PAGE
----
Apple announces “Spring Forward” event

Apple sent out press invitations this morning to an event on March 9 in San Francisco. They are expected to reveal more information about the Watch (pricing, specs, features, the UI) in the lead up to a release date sometime in April.  

We will likely hear more about the Photos app, and perhaps a sneak peak at new hardware (the rumored 12 inch MacBook Air or iPad Pro).

 

 

 

 

Apple Watch Sticker Shock

If you are planning on adorning your wrist with 18k-wrapped Apple gadgetry, be prepared to pay a premium (alliteration intended?).

Greg Koenig of Luma Labs dumped a mockup of the new watch into 3D software and estimated ~29g of 18k gold in the body. Sensors, battery, screen, and CPU aside, the thing could cost $5,000+ for the gold alone.

It’s been a while since Apple, or any mass-tech company, offered a device north of $5,000. One could custom configure a Mac Pro workstation in that range, but that machine could animate a feature length movie. Just imagine the vitriol when prices are formally announced. Then imagine Tim Cook’s glee when it sells like gangbusters in China.

(via Casey Liss)

Visualizing Wifi

Here is an amazing video of a young man mapping wifi signal strength. By the end of the video, he has mapped wifi signal strength in a cubic square foot. Amazing how much variation occurs in such a small area.

Ignore the technical details and his occasional grammar. Watch here: https://www.youtube.com/watch?v=aqqEYz38ens

Ways to Communicate

This might sound a little harsh, but I need to make a request:

Please do not send me texts.

Why would I care? It’s all going to the same place, right? I have three reasons.

1) Identification
Just this morning, I received two support request texts from unknown phone numbers. I have no idea who is asking for help, and I feel bad having to make a client identify themselves. I have most email addresses on file, and the ones I don’t are easy enough to decipher.

2) Tracking
Every single email that you and I have ever exchanged is sitting in a folder I created just for you. If there’s ever a question about a procedure, whether we addressed a problem, a scheduling question, whatever, I have a way to look back in time and refer to the email in question. Texting doesn’t begin to offer this level of archiving.

3) Redundancy
Seila and I both receive your emails. Only I receive texts. You know how hard it is to catch me with a phone call. It’s the same with texting. I respond to emails when I can (usually at lunch or at dinner), but Seila can reply during the day too.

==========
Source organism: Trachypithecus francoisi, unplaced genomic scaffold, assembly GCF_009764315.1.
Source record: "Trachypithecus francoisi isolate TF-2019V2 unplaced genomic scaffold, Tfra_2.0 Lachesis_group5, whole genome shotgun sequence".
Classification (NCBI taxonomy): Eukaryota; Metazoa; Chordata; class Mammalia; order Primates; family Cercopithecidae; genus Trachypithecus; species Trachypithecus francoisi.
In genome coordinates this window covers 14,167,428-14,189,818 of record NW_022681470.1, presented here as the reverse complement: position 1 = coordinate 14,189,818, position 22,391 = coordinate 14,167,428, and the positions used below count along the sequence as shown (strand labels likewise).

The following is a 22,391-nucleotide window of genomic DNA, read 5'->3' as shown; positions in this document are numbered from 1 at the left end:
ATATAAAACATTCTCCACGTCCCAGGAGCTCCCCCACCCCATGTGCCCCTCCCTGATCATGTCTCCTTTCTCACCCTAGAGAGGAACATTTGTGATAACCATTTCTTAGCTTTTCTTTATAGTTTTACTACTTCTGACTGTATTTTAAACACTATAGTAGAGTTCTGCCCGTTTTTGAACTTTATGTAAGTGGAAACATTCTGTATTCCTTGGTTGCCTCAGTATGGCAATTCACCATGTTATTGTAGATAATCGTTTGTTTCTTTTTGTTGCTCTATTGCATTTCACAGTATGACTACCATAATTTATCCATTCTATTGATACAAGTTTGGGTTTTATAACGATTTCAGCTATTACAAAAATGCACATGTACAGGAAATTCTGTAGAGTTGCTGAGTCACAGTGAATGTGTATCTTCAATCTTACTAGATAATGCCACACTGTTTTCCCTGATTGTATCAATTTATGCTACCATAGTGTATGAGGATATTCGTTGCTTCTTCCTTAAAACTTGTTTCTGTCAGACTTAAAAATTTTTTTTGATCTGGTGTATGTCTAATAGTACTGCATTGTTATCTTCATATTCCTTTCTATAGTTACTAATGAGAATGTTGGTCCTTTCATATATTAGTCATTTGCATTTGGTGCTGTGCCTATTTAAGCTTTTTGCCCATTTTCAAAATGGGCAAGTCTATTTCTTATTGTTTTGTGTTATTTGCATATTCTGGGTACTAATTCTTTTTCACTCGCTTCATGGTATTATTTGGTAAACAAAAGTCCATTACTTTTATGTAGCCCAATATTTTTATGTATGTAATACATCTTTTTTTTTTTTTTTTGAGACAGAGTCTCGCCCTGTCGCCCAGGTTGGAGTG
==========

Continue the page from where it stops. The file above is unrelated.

Different communication methods carry different formalities. Email is a more traditional, long-form medium that lends itself well to explanations of problems, lists, and formatting. Put simply, the questions you’re asking are best answered in an email.

Texts are short (limit: 140 characters). They are casual. They are disposable. They are not permanent. They are for a single, simple thought. They cannot capture the complexity of a tech-related issue, and in my experience they can’t even communicate something simple like a scheduling request.

I have spent time and effort on this site trying to assemble clear, efficient, official channels of communication. Please use those to get in touch with us. Use the Email page for submitting technical support requests, use the Scheduling page to make appointments, and email us for the rest. Those are the best ways to get our attention.

Please don’t text.

The Successor to iPhoto

I was worried there for a moment.

Last year, Apple announced a replacement to the aging iPhoto and Aperture softwares, and promised it would arrive sometime early in 2015.

A week ago, promotional materials on Apple’s site were scrubbed of references to this impending release, which made me worry that the much-needed update would be held up indefinitely or abandoned entirely.

It seems this is not the case. This morning, Apple released a beta version of Yosemite 10.10.3 to its developer community, and this beta contains the Photos app.

Early reviews of the new app seem very positive. If the timing holds, Photos should be publicly released in about a month. Of course, I always recommend letting the dust settle on new software at first, so don’t jump in right away.

But this news gives me hope that our days of watching iPhoto spin forever are nearly over.

Read the Mac Rumors article here >

New Clients

If you look at our schedule, you’ll notice that it reads “no availability” most of the time. You can’t get an appointment sooner than four weeks out.

This is bad for everyone.

I have made some corrections to our scheduling process, and you should start to see improved availability starting in a week or two.

But I also see that we need to make another change.
Effective February 4, 2015, Keylab is not accepting new clients. 

I don’t want to turn anyone away, but Seila and I are consistently overwhelmed by demand. There are now 521 of you on our list, and we have seen consistent monthlong delays in appointments since December, and it is only now starting to ease.

I am actively trying to recruit new technicians and tutors to bring on to help with the workload, and if you know someone who might be interested, please contact us. But until we have more help, I can’t take on any new work.

Thanks for your understanding and your patience, and check back for updates.